Although concentrations of organochlorine compounds (OCs) in birds from most of the United States and Canada have decreased over the last 30 years, there is still concern that migrant birds might be exposed to elevated concentrations of OCs during migration in Latin America. The Lerma-Chapala Basin in west-central Mexico is an important migration corridor and wintering area for many species. The objectives of this study were to assess if resident and migrant birds wintering in western Michoacán, Mexico accumulated elevated concentrations of OCs during fall and spring and to determine if the stable isotopes δ15N, δ13C, and δD could be used to predict burdens and origins of DDE accumulation. Resident and migrant passerine insectivorous birds were collected during fall and spring (2001–2002) in northwest Michoacán, near Chapala Lake, Mexico. The carcasses were analyzed for OCs and tail feathers were analyzed for stable isotopes δ15N, δ13C, and δD. The OCs detected in more than 50% of the samples were: oxychlordane (79%), p,p’-DDE (100%), p,p′-DDT (57%), and total PCBs (100%). p,p′-DDE was the OC detected at the highest concentrations, whereas residues of other OCs were near or below detection limits. Overall, there were no significant differences in concentrations of OCs between seasons or between resident and migrant birds. Concentrations of DDE and oxychlordane were somewhat higher in migrant and resident birds during spring than in fall; however, concentrations were significantly different only for oxychlordane. Two resident birds collected in fall and spring had DDE residues >10 μg/g wet weight in carcass. There were no significant differences in δ13C and δ15N values among species, between seasons, or between migrant and resident birds. However, δD values were clearly different between species and helped differentiate migrant from resident birds. δD values also were negatively and significantly correlated with DDE concentrations in carcass. Birds with more depleted δD values in feathers tended to have higher DDE concentrations than those with less depleted δD values, suggesting a potential latitudinal accumulation of DDE. Overall, our results suggest that during fall and spring, there is not a significant buildup of persistent OCs in migrant and resident passerine insectivorous birds in northwest Michoacán, Mexico.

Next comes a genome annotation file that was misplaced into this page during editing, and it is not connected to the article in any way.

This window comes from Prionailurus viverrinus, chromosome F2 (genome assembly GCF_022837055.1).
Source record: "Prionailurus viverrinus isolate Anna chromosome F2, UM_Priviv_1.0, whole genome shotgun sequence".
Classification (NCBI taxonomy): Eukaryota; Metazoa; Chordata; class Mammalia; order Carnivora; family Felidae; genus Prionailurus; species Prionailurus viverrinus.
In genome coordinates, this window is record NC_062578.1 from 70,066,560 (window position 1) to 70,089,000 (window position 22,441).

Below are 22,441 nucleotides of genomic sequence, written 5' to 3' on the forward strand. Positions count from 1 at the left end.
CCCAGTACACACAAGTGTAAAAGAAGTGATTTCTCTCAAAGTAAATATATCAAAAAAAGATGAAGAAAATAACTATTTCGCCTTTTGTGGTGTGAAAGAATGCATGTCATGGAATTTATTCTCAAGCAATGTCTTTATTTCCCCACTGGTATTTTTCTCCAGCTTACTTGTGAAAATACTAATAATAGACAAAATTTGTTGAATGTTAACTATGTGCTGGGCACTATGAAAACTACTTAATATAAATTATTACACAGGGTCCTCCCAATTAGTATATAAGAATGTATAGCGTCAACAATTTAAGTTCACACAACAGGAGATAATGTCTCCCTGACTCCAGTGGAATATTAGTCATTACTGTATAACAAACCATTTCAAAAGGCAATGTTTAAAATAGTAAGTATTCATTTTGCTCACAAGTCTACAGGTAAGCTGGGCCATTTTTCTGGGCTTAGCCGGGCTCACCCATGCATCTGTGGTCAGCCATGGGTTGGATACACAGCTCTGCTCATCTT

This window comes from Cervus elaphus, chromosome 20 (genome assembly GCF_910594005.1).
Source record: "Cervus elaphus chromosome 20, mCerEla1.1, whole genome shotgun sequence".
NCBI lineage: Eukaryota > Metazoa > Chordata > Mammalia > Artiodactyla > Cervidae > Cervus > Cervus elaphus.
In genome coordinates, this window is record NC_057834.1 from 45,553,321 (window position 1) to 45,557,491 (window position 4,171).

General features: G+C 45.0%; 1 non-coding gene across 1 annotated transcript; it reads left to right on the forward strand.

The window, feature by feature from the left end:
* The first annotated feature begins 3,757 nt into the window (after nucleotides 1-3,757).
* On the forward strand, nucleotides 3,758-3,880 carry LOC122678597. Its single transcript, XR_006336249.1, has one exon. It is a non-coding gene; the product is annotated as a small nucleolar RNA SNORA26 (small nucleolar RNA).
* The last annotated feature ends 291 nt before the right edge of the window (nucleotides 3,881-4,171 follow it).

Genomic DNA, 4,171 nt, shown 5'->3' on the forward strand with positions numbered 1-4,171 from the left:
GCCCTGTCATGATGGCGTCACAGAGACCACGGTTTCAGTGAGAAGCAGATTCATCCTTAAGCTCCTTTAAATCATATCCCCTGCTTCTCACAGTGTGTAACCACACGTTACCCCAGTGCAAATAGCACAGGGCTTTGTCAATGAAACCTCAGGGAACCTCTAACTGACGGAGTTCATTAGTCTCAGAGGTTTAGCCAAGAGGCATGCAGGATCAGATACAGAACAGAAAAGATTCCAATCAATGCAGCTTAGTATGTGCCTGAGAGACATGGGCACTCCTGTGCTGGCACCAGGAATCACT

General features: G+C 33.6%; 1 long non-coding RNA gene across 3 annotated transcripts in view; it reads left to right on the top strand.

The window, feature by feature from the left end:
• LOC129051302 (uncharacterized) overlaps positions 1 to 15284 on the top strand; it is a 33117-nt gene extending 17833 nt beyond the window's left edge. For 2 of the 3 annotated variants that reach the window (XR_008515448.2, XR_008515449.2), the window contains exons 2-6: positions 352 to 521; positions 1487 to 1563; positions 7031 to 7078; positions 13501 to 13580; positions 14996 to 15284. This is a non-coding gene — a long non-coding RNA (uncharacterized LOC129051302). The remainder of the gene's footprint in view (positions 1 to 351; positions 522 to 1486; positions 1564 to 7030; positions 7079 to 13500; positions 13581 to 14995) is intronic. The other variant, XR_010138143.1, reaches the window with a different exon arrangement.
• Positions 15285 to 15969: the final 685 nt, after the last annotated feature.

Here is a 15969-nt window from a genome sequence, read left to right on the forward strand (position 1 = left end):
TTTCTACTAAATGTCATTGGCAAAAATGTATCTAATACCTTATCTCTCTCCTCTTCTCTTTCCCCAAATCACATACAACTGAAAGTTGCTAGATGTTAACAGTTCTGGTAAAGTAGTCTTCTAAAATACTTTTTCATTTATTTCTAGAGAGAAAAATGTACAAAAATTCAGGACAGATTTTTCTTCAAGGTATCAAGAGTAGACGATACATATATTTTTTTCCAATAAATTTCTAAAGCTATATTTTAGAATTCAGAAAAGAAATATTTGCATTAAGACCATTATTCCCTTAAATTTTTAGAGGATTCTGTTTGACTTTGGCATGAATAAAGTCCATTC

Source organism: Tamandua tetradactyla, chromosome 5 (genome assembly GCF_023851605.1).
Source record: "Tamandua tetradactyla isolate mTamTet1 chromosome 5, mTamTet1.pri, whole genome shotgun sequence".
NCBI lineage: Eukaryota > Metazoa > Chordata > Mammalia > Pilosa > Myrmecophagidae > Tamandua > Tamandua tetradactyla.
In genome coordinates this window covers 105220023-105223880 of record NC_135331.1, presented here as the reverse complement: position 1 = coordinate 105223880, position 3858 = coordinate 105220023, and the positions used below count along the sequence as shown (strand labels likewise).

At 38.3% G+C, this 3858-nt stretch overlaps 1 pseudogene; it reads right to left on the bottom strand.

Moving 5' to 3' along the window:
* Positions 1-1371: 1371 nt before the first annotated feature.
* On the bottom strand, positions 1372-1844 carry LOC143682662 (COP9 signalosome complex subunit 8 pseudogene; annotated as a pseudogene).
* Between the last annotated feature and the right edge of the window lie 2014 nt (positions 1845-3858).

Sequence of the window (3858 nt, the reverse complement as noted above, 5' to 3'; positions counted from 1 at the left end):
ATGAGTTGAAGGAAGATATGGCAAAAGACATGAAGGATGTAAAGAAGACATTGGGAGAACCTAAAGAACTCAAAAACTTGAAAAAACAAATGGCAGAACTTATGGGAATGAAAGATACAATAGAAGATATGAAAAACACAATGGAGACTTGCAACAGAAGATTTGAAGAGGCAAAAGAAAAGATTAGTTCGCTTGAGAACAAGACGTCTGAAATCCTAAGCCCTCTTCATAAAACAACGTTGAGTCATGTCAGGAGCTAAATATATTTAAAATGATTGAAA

Additional publication details
|Publication Subtype||Journal Article|
|Title||Organochlorine pollutants and stable isotopes in resident and migrant passerine birds from northwest Michoacán, Mexico|
|Series title||Archives of Environmental Contamination and Toxicology|
|Online Only (Y/N)||N|
|Additional Online Files (Y/N)||N|